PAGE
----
Enna
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ENNA

The "Belvedere" (panoramic viewpoint) or the "Ombelico" (navel) or even, Urbs Inexpugnabilis, as it was called by the Romans. Enna is known by many different names due to its geographic central position on the summit of a rock, defensive in past times and capable of offering incredible views to modern day visitors.

Enna was inhabited as early as the Stone Age by the Sicani, a population with non indo-European origins, who were present in Sicily since pre-history. A village, a necropolis and a temple dating back to the Neolithic era, have been discovered from these far off times
With the arrival first of the Siculi (15th Century BC) and then the Greeks (9th Century BC), the political situation changed and the City began to mint Greek currency, as far back as the 5th Century.
It became a Syracuse ally against the Carthaginians, but in 397 BC, it saw a Syracuse feud under Dionysius I (Dionysius the Elder) and in 307 it was overtaken by the tyrant Agatocle.

In 259 BC, it was overtaken by the Carthaginians, then liberated by the Romans a year later. In 212 BC it passed over definitively to Rome.
At this point, there was the First Servile War (139-132 BC), led by the Syrian slave Eunus, who surrendered to the Romans, only after 2 years of siege.

After the fall of Rome and the devastation of the Vandali, Enna was run by the Byzantines, until it once again changed hands and was overtaken by the Arabs (859).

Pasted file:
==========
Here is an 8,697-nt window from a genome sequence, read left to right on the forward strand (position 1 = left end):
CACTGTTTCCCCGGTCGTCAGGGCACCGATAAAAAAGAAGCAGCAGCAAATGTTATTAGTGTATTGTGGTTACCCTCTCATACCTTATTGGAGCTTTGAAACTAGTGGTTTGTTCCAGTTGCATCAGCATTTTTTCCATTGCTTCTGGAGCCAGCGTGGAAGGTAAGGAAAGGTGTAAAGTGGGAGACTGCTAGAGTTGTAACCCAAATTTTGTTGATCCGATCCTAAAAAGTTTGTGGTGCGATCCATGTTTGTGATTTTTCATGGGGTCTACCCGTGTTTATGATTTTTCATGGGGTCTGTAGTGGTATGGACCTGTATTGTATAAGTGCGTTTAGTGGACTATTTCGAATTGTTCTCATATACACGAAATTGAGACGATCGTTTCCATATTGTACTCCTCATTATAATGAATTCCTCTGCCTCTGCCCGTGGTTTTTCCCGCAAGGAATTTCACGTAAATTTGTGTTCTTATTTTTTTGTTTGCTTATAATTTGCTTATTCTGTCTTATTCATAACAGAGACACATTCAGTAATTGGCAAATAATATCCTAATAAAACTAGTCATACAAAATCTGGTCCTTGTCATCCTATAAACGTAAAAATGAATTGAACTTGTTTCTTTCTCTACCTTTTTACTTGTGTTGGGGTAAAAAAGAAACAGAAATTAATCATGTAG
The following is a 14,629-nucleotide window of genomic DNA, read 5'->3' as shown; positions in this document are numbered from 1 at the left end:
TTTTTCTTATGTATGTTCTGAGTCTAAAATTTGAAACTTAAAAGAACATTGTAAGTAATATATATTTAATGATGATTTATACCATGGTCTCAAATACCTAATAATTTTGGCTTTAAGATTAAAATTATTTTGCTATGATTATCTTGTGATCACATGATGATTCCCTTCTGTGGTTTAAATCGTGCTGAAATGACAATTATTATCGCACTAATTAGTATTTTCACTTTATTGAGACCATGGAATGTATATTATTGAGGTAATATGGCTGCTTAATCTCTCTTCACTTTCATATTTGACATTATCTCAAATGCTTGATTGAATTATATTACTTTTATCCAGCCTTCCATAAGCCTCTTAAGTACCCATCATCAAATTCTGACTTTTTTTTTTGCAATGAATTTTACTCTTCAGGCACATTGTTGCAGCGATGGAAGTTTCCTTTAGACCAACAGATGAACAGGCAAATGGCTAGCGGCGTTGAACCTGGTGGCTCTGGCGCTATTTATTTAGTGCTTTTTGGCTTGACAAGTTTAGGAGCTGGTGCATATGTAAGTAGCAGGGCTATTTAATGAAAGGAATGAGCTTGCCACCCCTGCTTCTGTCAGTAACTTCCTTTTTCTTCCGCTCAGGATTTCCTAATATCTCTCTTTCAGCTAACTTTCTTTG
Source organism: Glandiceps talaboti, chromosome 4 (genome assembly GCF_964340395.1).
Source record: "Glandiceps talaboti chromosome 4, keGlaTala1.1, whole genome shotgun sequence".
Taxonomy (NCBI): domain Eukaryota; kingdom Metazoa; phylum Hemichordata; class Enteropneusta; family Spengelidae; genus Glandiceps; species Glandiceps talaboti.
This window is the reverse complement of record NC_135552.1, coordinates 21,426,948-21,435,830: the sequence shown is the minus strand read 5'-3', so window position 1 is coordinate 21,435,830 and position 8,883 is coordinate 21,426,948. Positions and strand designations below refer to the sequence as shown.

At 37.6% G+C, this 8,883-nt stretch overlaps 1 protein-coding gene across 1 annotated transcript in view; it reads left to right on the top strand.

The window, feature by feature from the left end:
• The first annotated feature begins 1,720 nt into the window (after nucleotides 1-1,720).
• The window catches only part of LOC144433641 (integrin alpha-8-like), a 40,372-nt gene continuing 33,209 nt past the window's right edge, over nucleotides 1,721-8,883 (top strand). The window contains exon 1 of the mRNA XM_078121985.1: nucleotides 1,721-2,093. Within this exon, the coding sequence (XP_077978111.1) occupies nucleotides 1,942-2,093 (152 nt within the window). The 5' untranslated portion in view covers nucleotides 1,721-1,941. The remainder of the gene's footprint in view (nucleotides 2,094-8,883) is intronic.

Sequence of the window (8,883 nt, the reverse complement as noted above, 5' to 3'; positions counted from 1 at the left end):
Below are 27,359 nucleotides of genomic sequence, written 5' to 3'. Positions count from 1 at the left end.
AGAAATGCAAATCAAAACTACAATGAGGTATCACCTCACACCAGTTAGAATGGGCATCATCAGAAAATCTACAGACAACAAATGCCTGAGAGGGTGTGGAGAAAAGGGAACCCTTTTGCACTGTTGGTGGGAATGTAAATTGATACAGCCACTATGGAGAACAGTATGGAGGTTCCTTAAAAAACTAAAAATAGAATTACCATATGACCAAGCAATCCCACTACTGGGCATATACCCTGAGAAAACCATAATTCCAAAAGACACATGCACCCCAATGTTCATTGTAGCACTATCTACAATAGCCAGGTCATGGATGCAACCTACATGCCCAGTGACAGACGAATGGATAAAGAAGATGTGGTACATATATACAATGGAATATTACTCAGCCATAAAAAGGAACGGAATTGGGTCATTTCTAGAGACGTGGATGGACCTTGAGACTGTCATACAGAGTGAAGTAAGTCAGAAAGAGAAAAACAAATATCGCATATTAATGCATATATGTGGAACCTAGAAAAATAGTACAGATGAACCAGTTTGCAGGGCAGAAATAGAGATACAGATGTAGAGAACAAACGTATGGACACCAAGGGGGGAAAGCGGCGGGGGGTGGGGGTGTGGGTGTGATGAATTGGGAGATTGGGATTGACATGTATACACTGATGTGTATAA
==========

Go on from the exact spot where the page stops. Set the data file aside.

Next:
With the arrival of the Normans in Sicily (1070), Enna became the last stronghold of Arabic resistance until the end of 1087, the year it was yielded by Ruggero d’Altavilla.
Under the Normans, the Swabians and the Aragonese, the city was fortified by erecting defensive fortresses and its development was continuous until the end of the 17th Century, when it saw the beginning of a slow decline.
In 1860 Enna, after having actively participated in the cause for unification, became part of the Reign of Italy.

It was from the Medieval period that the town-planning began, which is still present today, apart from the walls, which are unfortunately no longer there.
The beautiful Lombardia (Lombardy) Castle was constructed during the Swabian period. It is astonishing for its integrity and size. Pietro III d’Aragona (Peter 3rd of Aragon) chose it as his Enna residence. The Torre di Federico II (Tower) (13th Century) is just as fascinating. It is 24 metres high with vaulted ceilings. The Palazzo Pollicarini (15th Century) is also beautiful with its Spanish influences.

Amongst the religious buildings not to missed are: the Duomo, constructed in 1307 on the wishes of Queen Eleonora d’Aragona, preserving precious paintings in its interior and the Alessi Museum; as well as the Church of Saint Francis of Assisi (14th Century), the Baroque style of Saint Joseph and the ex church of Saint John the Baptist with its beautiful gothic bell tower (15th Century).

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ENNA
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